There is also a mini-playground in the McDonald's near me, and in the one I recall going to in New York City.
I told this to a friend and she told me that in California, the elderly men in the Vietnamese community hang out at a particular McDonald's near her home.
It occurred to me that the company should go back to "Food, Folks and Fun" as a theme for their advertising. Especially in tough economic times, people still want to go out but they want to go somewhere that a meal won't completely destroy their pocketbooks.
Just a thought - the food and service have dramatically improved, and they deserve a great ad campaign to go along with them.

Can I brand myself naturally?

My response to a question on Quora:

Your brand is natural but it never comes about naturally. Basically it is the result of the interaction between the "I" (who you are without trying) and the "me" (who people think you are). 

On a marketing level the skill is to engineer things so that the "I" and the "Me" align. This is basic symbolic interactionism. Via Wikipedia: "The I is the impulsive tendency of the individual (similar to Freud's notion of the Id). The I is the spontaneous, unorganized aspect of human existence. The Me is the incorporated other (generalized other) within the individual."http://en.wikibooks.org/wiki/Soc...On a practical level you must have a mission that makes sense. I like how Jim Collins explains a profitable one in "Good To Great" - it's the convergence of 1) what you have a passion for doing 2) what you're the BEST in the world at 3) what others will pay you for. Your mission can be an abs…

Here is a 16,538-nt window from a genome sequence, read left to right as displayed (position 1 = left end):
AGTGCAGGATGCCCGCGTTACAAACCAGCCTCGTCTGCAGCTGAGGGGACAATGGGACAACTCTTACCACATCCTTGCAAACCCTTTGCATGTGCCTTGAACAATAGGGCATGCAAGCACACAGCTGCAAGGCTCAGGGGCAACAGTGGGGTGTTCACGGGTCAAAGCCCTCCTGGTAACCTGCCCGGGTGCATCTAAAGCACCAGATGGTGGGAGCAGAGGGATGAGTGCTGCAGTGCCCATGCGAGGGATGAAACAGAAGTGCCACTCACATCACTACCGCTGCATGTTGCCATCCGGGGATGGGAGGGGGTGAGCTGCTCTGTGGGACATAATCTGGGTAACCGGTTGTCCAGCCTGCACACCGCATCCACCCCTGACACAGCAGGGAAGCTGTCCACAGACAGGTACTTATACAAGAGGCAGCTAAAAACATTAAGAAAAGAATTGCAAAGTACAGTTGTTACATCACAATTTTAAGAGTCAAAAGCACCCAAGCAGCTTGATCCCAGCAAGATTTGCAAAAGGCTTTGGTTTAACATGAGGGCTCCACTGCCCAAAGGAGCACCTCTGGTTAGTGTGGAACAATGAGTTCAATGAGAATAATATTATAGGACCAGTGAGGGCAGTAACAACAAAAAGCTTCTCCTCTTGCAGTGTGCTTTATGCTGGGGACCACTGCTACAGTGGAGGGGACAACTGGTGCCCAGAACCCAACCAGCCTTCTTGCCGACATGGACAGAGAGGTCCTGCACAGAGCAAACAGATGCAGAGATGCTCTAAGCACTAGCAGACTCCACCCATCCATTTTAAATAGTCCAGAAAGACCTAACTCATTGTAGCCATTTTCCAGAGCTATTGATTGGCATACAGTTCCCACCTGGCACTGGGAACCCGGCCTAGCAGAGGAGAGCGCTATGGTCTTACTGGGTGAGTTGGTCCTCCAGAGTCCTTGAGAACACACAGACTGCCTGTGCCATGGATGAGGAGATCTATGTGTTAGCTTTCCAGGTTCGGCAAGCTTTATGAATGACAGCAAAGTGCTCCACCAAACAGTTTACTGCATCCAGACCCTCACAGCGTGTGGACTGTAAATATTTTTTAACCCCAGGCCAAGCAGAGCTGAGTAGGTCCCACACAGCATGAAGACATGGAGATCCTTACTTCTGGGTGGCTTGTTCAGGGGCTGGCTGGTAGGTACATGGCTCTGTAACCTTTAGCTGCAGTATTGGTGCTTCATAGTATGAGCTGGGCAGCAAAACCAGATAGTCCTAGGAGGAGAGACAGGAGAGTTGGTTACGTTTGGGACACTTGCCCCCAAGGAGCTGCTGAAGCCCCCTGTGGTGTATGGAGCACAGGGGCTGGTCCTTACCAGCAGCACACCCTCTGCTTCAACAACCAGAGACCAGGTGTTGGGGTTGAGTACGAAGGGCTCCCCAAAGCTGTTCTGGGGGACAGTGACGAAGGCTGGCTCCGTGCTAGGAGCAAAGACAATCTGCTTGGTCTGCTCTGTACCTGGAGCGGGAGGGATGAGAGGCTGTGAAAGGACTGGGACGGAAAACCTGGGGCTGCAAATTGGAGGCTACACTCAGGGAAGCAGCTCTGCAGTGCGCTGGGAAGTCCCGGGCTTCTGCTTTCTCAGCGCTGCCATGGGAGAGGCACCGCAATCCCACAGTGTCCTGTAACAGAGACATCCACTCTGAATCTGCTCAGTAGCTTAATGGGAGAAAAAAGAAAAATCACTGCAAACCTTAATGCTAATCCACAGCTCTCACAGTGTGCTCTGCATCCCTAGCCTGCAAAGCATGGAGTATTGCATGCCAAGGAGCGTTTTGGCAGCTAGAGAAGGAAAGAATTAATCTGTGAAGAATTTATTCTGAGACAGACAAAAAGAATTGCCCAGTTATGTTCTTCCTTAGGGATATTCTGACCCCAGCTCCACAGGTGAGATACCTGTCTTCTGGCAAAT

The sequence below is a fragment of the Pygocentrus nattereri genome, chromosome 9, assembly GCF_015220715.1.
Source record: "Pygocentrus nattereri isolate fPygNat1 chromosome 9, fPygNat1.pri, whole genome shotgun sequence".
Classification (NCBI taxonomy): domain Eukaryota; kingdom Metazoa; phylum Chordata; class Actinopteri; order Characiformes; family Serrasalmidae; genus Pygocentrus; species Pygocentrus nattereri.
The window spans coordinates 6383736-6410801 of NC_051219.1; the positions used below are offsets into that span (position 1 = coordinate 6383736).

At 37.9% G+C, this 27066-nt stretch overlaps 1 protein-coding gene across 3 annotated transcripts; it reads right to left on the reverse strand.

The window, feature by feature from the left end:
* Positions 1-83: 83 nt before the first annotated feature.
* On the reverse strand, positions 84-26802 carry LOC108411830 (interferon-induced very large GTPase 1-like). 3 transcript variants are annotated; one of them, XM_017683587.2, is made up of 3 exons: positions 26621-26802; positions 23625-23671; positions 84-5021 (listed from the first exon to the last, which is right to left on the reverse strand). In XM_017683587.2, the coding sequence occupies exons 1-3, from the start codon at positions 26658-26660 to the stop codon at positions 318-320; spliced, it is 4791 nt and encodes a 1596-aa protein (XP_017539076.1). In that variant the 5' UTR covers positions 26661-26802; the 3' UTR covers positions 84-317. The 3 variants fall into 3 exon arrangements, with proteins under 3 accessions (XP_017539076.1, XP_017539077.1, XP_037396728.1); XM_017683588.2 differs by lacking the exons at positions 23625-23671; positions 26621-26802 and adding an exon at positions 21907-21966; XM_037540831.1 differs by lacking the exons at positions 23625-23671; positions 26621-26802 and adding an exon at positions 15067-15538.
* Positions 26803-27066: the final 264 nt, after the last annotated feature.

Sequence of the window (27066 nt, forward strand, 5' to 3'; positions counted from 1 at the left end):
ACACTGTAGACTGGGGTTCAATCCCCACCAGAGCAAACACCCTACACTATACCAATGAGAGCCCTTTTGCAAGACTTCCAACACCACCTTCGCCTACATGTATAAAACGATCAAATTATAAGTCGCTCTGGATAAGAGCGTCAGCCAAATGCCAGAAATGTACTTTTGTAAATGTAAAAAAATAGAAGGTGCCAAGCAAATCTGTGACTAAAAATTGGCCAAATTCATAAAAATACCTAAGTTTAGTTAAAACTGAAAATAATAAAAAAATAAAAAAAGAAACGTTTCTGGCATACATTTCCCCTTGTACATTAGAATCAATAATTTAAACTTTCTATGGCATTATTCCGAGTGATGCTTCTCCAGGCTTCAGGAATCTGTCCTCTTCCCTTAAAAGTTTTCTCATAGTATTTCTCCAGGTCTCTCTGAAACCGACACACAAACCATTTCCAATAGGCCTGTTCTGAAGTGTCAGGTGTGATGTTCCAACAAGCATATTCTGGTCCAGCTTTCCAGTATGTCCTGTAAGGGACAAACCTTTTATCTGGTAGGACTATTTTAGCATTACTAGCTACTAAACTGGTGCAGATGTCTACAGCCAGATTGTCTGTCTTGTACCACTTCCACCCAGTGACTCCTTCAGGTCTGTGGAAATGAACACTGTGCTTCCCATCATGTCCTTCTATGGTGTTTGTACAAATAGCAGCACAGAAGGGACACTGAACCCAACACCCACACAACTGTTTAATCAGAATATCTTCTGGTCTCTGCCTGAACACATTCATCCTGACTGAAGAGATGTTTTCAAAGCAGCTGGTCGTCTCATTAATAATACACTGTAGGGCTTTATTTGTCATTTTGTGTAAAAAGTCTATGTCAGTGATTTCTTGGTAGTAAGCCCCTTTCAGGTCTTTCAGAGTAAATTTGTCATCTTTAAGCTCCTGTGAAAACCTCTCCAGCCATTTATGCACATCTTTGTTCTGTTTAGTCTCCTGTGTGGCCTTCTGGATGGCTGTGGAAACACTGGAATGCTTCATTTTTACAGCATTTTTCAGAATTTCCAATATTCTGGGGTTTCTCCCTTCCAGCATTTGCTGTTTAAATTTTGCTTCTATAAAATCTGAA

Generational Miscommunication & The Issue of "Negativity" - A Diversity Issue

This is the third in a series of posts on internal communications and the "dark side" of the organization. (Click here for #1 and here for #2). I have often wondered why organizations are slow to deal with difficult issues surrounding internal communication. Part of the answer, I think, has to do with generational leadership styles. My working hypothesis is that there is a generational miscommunication between Baby Boomers and Generation Xers, the two generations that now dominate the workplace. Baby Boomers are idealistic and deeply team-focused - the members of the team create a unit that looks out for one another. They see any negativity as a threat to the team. They are good at intellectual analysis and love robust debate, but aret uncomfortable with the intangible emotional issues behind them. Generation Xers are also idealistic and get things done in teams. But not the way that Boomers do. Because we've seen teams fall apart due to denial and exploitation, we tend to…

Internal Communication and the Devil Inside